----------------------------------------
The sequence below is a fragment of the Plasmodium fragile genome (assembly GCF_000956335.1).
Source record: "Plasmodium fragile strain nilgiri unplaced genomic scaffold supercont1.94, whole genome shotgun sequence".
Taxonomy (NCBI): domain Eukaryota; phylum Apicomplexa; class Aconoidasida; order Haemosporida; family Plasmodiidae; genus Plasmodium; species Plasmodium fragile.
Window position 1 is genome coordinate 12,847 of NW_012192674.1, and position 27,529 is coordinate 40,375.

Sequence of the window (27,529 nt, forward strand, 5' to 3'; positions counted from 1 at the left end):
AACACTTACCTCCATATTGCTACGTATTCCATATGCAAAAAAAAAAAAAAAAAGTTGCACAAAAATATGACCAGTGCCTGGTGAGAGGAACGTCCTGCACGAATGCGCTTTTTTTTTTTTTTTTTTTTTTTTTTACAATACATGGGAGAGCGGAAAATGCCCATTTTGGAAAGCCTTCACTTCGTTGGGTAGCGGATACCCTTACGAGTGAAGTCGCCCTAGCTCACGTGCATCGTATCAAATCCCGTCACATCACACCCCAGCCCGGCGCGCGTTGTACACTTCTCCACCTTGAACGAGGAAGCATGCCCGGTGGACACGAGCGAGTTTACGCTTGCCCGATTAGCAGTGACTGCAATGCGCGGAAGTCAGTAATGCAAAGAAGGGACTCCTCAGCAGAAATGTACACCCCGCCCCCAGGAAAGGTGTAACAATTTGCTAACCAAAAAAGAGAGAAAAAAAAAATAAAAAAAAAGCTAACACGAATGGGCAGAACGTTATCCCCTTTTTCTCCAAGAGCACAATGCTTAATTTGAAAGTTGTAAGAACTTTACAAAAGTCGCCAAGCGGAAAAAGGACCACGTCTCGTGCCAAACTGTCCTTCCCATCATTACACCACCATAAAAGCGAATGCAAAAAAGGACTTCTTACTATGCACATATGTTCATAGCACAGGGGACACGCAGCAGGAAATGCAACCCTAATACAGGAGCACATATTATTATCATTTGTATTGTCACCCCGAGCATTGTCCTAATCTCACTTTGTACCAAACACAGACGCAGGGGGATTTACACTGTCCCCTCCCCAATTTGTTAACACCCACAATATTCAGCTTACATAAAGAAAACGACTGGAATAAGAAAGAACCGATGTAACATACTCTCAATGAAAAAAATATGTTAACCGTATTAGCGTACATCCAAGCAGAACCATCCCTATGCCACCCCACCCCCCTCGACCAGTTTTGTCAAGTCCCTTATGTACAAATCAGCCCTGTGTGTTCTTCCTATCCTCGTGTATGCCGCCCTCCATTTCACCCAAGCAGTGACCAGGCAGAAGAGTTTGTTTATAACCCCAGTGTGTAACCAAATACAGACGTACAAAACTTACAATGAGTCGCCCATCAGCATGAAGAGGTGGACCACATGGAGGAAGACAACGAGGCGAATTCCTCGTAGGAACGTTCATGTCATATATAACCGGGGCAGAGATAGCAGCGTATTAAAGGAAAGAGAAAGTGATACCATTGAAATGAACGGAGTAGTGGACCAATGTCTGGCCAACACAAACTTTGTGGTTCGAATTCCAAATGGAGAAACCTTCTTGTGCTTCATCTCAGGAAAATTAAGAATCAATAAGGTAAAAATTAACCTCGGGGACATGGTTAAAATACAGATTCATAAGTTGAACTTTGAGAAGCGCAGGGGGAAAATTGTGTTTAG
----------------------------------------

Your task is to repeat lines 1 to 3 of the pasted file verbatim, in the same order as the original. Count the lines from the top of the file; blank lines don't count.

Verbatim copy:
The sequence below is a fragment of the Plasmodium fragile genome (assembly GCF_000956335.1).
Source record: "Plasmodium fragile strain nilgiri unplaced genomic scaffold supercont1.94, whole genome shotgun sequence".
Taxonomy (NCBI): domain Eukaryota; phylum Apicomplexa; class Aconoidasida; order Haemosporida; family Plasmodiidae; genus Plasmodium; species Plasmodium fragile.